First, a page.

People around here tend to comment on just how amazing my Chinese is but mostly I don't believe a word they say. Just the other week I said two words to my neighbour while in the lift (fifth floor / 五楼) and she praised my Chinese and kept saying that it's utterly amazing. Things like this make me feel so stupid. It makes me feel like if I actually say a whole sentence, the person I'm talking to will faint from the shock.

What I love the most is having a normal conversation with somebody. I don't like it when people constantly comment on my Chinese. I just want to talk to them so I can improve my Chinese. I don't need fake feedback. It's frustrating. I know my pronunciation isn't great and I need to learn a lot more words and improve my grammar so if someone tells me my Chinese is great I just want to throw a massive cream cake at them to shut them up.



Apparently I underestimate my Chinese but I know I make a lot of mistakes and I hate making mistakes. I also know my pronunciation isn't great. Sometimes I utter a single word because I don't know how to put it into a sentence and people don't get me because my pronunciation is totally off. It's frustrating.

My Chinese has improved quite a bit since I got to Wuhan but in my personal opinion it hasn't improved enough. Maybe I'm too tough on myself but I just want to have a good pronunciation and not make so many grammar mistakes. I can truly understand how my students feel about their English studies because I feel the same about my Chinese studies.



On the bright side, since arriving in Wuhan I have learned quite a few new characters. Being surrounded by Chinese characters day in day out definitely keeps your brain active. You can't help but remember them when you see them a million times a day.

Before leaving for China I started preparing for the Level Four HSK exam but if I want to take that I will have to seriously work on my hand-writing skills. Somehow that's still not that important to me. I enjoy hand-writing characters and I would love to take some calligraphy classes but I'm still convinced that I need to prioritise my oral Chinese. Chatting away to people definitely helps and I always try to learn from listening to how others structure their sentences but I do need a little bit of professional guidance. 


When I visited the Chinese school, a couple of weeks ago, they introduced some interesting books to me and after checking them out I decided to buy them off Taobao. They arrived last week and I've been leafing through a bit here and there. Usually I'm not a big fan of using a book to study but these seem quite useful.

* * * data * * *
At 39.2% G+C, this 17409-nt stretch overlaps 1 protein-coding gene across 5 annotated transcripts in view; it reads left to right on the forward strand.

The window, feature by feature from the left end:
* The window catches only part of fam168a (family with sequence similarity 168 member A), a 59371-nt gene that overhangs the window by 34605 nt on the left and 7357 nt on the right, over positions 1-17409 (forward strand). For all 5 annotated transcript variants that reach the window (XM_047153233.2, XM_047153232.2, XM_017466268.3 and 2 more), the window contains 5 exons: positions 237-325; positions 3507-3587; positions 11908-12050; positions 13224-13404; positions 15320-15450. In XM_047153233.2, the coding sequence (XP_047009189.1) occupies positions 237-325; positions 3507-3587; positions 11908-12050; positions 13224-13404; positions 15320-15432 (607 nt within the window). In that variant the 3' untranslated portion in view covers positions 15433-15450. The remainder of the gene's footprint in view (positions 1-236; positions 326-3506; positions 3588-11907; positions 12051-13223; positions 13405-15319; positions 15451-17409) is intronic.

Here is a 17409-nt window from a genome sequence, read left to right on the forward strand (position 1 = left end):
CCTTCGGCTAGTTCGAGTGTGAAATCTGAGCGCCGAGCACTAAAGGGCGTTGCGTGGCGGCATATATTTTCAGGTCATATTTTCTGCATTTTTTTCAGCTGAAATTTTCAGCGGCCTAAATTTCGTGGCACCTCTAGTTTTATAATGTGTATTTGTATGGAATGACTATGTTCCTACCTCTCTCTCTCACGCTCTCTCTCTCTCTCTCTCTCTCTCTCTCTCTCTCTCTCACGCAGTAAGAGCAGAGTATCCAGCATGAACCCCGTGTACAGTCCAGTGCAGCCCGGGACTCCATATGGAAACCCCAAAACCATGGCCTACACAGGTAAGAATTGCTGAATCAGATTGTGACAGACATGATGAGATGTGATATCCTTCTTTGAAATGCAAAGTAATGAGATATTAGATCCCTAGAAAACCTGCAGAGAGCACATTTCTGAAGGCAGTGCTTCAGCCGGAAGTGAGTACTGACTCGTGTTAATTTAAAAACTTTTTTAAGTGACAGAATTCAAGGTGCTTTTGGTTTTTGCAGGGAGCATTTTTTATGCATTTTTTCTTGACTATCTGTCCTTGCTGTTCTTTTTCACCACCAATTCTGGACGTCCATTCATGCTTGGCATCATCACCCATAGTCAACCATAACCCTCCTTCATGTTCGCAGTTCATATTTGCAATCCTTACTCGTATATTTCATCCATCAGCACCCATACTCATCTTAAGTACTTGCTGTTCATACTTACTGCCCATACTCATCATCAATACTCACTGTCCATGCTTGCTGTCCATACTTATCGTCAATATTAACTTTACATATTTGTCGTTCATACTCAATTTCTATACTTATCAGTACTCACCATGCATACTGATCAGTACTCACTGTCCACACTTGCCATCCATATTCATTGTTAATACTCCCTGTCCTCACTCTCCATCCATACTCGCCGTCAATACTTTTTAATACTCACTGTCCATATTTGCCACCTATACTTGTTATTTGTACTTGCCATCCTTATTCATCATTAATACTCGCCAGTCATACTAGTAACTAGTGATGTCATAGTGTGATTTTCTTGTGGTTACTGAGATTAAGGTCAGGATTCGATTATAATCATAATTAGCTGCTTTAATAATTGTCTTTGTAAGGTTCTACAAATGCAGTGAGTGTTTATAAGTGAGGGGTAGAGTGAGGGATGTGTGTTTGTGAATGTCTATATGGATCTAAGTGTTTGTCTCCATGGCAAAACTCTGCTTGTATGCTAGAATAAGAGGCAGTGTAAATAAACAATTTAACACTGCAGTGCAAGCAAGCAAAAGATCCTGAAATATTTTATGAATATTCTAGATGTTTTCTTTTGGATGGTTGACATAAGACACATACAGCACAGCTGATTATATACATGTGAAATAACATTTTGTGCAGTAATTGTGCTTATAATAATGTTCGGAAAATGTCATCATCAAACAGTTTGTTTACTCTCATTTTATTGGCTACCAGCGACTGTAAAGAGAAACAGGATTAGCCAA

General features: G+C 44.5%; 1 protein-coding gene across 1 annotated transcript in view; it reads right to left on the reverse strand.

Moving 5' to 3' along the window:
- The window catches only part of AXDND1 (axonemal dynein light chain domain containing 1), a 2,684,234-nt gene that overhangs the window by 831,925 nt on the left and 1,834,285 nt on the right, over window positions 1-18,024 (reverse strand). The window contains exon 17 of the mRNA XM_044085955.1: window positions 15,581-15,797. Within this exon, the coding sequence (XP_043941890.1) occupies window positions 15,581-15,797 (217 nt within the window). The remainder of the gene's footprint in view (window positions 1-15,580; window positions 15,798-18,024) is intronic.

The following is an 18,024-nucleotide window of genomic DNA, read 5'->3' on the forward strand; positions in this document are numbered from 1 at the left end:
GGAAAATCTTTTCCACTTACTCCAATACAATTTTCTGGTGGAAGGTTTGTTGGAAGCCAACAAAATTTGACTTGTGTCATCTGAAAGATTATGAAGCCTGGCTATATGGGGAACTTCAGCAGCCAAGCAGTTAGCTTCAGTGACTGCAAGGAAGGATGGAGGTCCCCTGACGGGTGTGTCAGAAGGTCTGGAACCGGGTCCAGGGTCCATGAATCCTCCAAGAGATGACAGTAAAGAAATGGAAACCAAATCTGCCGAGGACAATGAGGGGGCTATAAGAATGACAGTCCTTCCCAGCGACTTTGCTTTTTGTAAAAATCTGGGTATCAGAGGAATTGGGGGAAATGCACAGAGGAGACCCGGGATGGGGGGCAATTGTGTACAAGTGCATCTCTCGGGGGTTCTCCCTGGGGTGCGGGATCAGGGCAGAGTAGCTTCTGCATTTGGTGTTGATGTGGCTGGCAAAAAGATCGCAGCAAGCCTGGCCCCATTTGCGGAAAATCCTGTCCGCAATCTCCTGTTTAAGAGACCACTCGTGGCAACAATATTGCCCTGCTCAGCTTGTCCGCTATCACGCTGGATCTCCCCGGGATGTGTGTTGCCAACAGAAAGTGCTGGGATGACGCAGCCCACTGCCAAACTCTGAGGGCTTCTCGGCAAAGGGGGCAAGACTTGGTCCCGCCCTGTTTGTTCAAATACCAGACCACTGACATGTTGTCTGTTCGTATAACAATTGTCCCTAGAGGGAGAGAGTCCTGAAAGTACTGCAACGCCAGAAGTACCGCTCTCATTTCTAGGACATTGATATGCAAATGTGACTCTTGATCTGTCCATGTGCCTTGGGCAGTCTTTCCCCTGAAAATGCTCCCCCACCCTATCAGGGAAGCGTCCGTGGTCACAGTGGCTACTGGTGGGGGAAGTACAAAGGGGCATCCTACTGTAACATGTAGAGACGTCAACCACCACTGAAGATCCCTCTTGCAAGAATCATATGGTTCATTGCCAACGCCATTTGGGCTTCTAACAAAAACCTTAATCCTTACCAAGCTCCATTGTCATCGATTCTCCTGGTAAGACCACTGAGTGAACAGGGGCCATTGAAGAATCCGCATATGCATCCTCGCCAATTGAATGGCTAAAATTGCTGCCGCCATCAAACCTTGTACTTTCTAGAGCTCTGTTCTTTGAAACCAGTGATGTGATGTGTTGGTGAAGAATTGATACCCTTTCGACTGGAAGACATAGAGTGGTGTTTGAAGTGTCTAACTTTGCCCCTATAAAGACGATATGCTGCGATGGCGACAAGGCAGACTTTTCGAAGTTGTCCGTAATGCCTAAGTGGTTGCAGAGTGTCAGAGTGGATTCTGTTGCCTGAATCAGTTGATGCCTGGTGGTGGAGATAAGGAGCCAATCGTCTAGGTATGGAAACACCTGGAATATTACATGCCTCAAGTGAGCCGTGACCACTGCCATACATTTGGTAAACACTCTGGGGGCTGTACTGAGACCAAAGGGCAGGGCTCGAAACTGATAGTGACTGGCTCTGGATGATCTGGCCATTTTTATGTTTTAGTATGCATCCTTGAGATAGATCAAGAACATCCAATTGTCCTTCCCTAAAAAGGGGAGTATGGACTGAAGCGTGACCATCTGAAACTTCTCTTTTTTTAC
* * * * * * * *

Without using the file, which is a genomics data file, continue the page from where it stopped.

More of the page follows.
The 俗话教程 (proverb lecture course) offers interesting insight in how things are said in Chinese. It features a text with different proverbs, vocabulary, explanations of the different proverbs and some exercises. The book also comes with an answer key, but I want to try and avoid using it. I might need a little help reading the dialogue but I'm looking forward to roping my fish into helping me out here and there. It'll be a challenge but I am game.

The 汉语听力教程 (Chinese listening comprehension lecture book) comes with a separate answer key book and an audio CD, which makes sense since the book is supposed to test your listening comprehension. You have different listening exercises where you listen and then choose the right answers from a multiple choice list. You also have vocabulary and the usage of some words is explained.

Finally, my third course book, 博雅汉语, focuses on different exercises related to various common topics. It also comes with an audio CD, a series of short articles to read and various exercises which need to be completed.


The books might be a little bit advanced for me but I enjoy a good challenge. I remember some of my Chinese classes back in Ireland used to give me a bit of a headache but oddly enough it was a good kind of headache. Afterwards, on the way home I would feel absolutely exhausted and extremely tired but I also felt happy about having accomplished something. I miss that feeling.


If I can convince my fish to help me improve my knowledge of how to hand-write Chinese characters I might just end up preparing for the Level Four HSK exam after all. Despite the lack of formal training my fish is actually a very good teacher. He has plenty of patience and his explanations make sense, to me anyway. Sometimes I think he doesn't believe me when I tell him that but that's a whole different story altogether. I love learning with him, sadly he's been up to is eyeballs in work lately so I only brought the subject up once so far. As soon as he has a little more time, I'll find some way to bribe him into teaching me a little bit. The power of a girlfriend...